The Consolidation Coal Company in West Virginia installed an attendance monitoring system for payroll purposes at the company’s Robinson Run Mine. The system requires employees to sign-in using a biometric hand scanner, which then creates and stores electronic data about each employee’s hand geometry to be used for future identification.
It’s a fairly straightforward request, or so the folks at Consolidation Coal thought. Beverly Butcher, an employee of 35 years at the Robinson Run Mine location – and an evangelical Christian – revealed that his religious beliefs would not permit him to participate in the biometric hand scanning. Butcher later issued a letter to his manager explaining the relationship between hand scanning technology and the “Mark of the Beast” and the antichrist discussed in the Bible, ultimately requesting an exemption from biometric program, according to a report in the Opelika-Auburn News
Butcher’s superiors subsequently responded in an astonishing, albeit detail-oriented manner.
In a letter, written by the scanner vendor, Recognition Systems, Inc., the biometric provider’s revealed its interpretation of the Bible excerpt in question – Revelation 13:16-17 – specifying that the verse references the Mark of the Beast as only appearing on the right hand and forehead. More puzzling, the letter prescribes that employees with concerns about taking the Mark of the Beast should be enrolled with their left hand, palm facing up.
Just to further drive home the point, the letter sent back to Butcher assured its addressee that the Recognition Systems’ scanner does not assign the Mark of the Beast. Butcher’s proposed compromise was that he continue to submit his time and attendance manually as he has traditionally done, or alternatively, he could check in and out with his supervisor.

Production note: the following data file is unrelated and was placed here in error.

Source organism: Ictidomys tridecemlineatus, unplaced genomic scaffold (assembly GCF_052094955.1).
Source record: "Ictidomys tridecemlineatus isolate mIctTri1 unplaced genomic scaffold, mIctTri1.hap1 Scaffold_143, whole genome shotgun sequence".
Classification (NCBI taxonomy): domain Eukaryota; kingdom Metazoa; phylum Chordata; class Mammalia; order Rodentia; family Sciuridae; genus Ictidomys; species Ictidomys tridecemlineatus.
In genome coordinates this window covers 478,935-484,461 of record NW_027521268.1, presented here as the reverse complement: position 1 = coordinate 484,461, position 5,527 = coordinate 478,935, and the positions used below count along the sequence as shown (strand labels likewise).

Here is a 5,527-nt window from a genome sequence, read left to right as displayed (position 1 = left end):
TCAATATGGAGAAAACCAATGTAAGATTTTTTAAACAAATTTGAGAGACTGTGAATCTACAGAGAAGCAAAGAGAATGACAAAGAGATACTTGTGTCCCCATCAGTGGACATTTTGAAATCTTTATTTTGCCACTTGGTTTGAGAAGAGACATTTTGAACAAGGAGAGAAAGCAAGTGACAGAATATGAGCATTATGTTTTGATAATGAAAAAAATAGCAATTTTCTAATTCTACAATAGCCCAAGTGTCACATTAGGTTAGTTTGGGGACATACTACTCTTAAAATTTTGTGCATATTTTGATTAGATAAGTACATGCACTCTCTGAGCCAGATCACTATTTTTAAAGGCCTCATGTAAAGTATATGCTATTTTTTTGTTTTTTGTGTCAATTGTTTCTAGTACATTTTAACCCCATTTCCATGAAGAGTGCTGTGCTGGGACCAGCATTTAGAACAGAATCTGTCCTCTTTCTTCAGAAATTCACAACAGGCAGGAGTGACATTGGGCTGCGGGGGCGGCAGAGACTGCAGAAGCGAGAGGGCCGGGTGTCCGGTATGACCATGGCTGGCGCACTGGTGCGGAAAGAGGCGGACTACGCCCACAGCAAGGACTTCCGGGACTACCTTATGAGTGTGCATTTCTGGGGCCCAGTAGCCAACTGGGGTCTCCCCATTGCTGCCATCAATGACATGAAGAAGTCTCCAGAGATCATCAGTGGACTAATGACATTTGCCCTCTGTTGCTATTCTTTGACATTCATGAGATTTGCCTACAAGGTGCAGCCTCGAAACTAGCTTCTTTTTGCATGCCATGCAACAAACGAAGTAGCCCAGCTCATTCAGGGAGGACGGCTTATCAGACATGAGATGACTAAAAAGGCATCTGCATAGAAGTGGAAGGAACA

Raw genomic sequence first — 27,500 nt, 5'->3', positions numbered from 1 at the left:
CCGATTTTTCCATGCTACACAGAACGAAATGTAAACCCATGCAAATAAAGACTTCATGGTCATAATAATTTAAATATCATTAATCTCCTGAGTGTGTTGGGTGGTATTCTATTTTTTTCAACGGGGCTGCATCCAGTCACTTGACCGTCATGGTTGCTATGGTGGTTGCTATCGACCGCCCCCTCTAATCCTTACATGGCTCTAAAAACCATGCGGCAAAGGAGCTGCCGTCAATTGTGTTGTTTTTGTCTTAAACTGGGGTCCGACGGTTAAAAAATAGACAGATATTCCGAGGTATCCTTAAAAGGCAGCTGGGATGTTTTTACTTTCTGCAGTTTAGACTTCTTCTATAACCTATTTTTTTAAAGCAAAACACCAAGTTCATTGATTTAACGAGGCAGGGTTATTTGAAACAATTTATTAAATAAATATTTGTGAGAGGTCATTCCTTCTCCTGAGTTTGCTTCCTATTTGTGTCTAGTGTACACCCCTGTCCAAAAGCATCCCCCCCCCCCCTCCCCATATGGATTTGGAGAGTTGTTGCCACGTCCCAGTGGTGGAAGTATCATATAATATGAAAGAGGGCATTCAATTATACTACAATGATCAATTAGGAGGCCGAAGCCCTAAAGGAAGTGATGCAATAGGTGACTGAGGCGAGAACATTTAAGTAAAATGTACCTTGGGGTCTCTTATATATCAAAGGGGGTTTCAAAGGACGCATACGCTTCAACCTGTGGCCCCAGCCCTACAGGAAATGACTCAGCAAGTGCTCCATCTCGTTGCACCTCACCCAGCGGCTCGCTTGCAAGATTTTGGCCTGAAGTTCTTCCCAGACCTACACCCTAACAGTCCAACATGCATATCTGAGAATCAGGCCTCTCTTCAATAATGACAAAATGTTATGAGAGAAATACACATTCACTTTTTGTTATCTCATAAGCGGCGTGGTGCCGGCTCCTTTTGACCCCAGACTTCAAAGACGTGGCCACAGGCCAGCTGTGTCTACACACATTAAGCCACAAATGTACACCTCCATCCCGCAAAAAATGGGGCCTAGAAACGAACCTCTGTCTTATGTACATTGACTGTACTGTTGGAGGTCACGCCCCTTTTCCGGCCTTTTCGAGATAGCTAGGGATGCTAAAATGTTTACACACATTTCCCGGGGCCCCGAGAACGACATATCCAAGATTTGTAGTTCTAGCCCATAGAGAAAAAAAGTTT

Butcher’s superiors sided with the scanner vendor’s proposal and suggested that Butcher submit a biometric scan of his left hand, turned palm up in lieu of his right hand – an offer that Butcher promptly rejected. Butcher’s superiors also dictated that he would be subject to disciplinary action if he refused to use the biometric hand scanning system. Following the debacle, Butcher retired “involuntarily,” telling his long-time employer that he made the decision under protest and felt that he had been left with no choice.
To further thicken the plot, it has been revealed that at least two other employees of the Robinson Run Mine had, at the time that Butcher requested religious exemption, been given exemptions from the biometric hand scanning themselves due to missing fingers. These exempted employees were allowed to submit their time and attendance by other means.
Butcher has since filed an EEOC charge against his former employer claiming religious discrimination. An official lawsuit has been filed in West Virginia’s U.S. District Court on the grounds of religious discrimination under Title VII of the Civil Rights Act of 1964.